Talk about fast! By comparison, it took us nearly 8 months to get a court date to finalize Forest's adoption. In case you're not familiar with the adoption process, it goes basically like this - at least for domestic agency adoptions -
1) Get Certified by the State to Adopt
- This involves:
- A lot of paperwork, backgrounds checks, doctor's physicals, financial documentation, 3 letters of recommendation, education classes, in-home visits from a caseworker, very intrusive questions into your personal life, and probably a few other things I'm forgetting.
2) The Matching Game
- The agency shows your profile (which you've created) to interested birth mothers and you wait for a birth mother to choose you to parent her child. If there's enough advance notice, you can often spend time getting to know each other through visits and/or phone calls.
- Once you're matched with a birth mother, you may or may not have to pay some of the adoption fees at this point depending on your agency. And you also wait until the baby is born, and hopefully are continuing to get to know your birth mother.
4) Birth and Placement
- When the happy day comes and your baby is born, you rush to wherever you need to to be with that sweet baby and birth mother. It may be in your state or in another state, In our case both times it was out of state. So, we jumped on an airplane as fast as we could.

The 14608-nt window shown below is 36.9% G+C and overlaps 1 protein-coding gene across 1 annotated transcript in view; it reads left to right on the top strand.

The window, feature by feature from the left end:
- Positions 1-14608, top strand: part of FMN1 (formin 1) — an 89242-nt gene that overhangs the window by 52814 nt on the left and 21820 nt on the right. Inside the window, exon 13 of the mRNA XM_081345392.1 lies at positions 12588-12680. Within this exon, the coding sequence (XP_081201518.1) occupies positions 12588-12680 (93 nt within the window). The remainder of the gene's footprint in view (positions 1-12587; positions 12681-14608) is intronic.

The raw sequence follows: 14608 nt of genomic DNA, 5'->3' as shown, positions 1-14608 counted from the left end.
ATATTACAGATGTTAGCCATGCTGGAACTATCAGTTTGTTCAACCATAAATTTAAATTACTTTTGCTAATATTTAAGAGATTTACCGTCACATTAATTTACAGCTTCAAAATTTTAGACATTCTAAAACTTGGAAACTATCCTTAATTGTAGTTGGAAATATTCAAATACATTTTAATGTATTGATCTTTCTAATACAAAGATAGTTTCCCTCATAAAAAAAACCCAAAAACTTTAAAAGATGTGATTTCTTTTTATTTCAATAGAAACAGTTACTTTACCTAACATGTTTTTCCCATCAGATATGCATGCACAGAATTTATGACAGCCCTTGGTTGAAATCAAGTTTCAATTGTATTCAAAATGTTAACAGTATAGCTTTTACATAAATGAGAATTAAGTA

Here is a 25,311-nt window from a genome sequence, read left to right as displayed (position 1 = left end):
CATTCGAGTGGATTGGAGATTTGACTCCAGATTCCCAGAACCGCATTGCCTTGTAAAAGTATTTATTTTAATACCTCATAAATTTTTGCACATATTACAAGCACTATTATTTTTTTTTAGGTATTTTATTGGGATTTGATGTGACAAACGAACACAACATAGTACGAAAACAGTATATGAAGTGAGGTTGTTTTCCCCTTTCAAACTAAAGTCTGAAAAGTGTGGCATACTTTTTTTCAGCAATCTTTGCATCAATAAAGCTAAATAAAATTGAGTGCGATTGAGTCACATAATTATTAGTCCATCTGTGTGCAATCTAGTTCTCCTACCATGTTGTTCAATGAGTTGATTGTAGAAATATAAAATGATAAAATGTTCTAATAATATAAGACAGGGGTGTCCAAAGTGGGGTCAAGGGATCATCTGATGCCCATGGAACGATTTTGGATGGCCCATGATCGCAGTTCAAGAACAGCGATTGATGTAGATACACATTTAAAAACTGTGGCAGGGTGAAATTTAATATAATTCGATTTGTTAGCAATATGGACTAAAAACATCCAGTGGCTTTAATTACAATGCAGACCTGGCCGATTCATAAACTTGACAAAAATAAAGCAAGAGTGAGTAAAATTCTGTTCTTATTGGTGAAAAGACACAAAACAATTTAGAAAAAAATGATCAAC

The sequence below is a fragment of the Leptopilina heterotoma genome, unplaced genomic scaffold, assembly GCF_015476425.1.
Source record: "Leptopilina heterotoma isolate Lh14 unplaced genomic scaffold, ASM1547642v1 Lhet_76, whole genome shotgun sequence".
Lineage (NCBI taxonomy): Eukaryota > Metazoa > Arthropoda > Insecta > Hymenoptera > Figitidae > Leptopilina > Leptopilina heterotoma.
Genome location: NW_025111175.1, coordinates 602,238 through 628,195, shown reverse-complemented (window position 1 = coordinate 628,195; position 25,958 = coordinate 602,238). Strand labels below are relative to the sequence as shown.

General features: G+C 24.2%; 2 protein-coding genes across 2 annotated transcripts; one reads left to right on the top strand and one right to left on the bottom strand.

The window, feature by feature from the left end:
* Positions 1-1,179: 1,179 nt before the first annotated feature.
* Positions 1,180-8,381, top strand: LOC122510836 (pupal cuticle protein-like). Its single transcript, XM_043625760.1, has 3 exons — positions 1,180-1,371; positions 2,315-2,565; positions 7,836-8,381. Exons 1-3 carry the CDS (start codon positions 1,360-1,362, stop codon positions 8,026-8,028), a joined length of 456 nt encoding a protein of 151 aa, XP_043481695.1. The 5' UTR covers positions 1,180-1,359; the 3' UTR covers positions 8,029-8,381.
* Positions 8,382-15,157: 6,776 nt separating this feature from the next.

- After a specified amount of time (each state is different - Utah is 24 hrs, Arizona is 72 hrs) the birth mother can sign the placement papers and you sign papers as well. This is when you become the official guardians of the child. This doesn't mean the baby is yours in a full legal sense, but that you are planning on being the parents. Each state has different waiting periods and requirements before finalization of the adoption can occur.
- This is where we are at right now. In Arizona 3 supervisory visits must take place by a social worker to make sure the baby is being taken care of and that this adoption should really happen. In some states, there's a certain waiting period, for example, in Utah it's 6 months.
- Finalization happens when a judge looks at your file and determines that everything has been done correctly and appropriately. He asks you some questions about your commitment to parent the child, and he then signs the Declaration of Adoption. THIS is when you legally become the parents of the child.
In some ways it seems crazy to have to go through all of that to become a parent, especially when by comparison there are no prerequisites for someone to give birth to a child. But, there are reasons for so much oversight, and it's mainly to protect the children involved. Having become a mother both ways, by giving birth and by adoption, I can say that they are both hard and emotional and full of uncertainties. In both cases, once you hold that sweet baby in your arms, you forget all the pain, fears, work, preparations, and all you feel is the joy. And right now as I type this and have my baby Kiira sleeping in my arms, I can absolutely say it is worth all of it!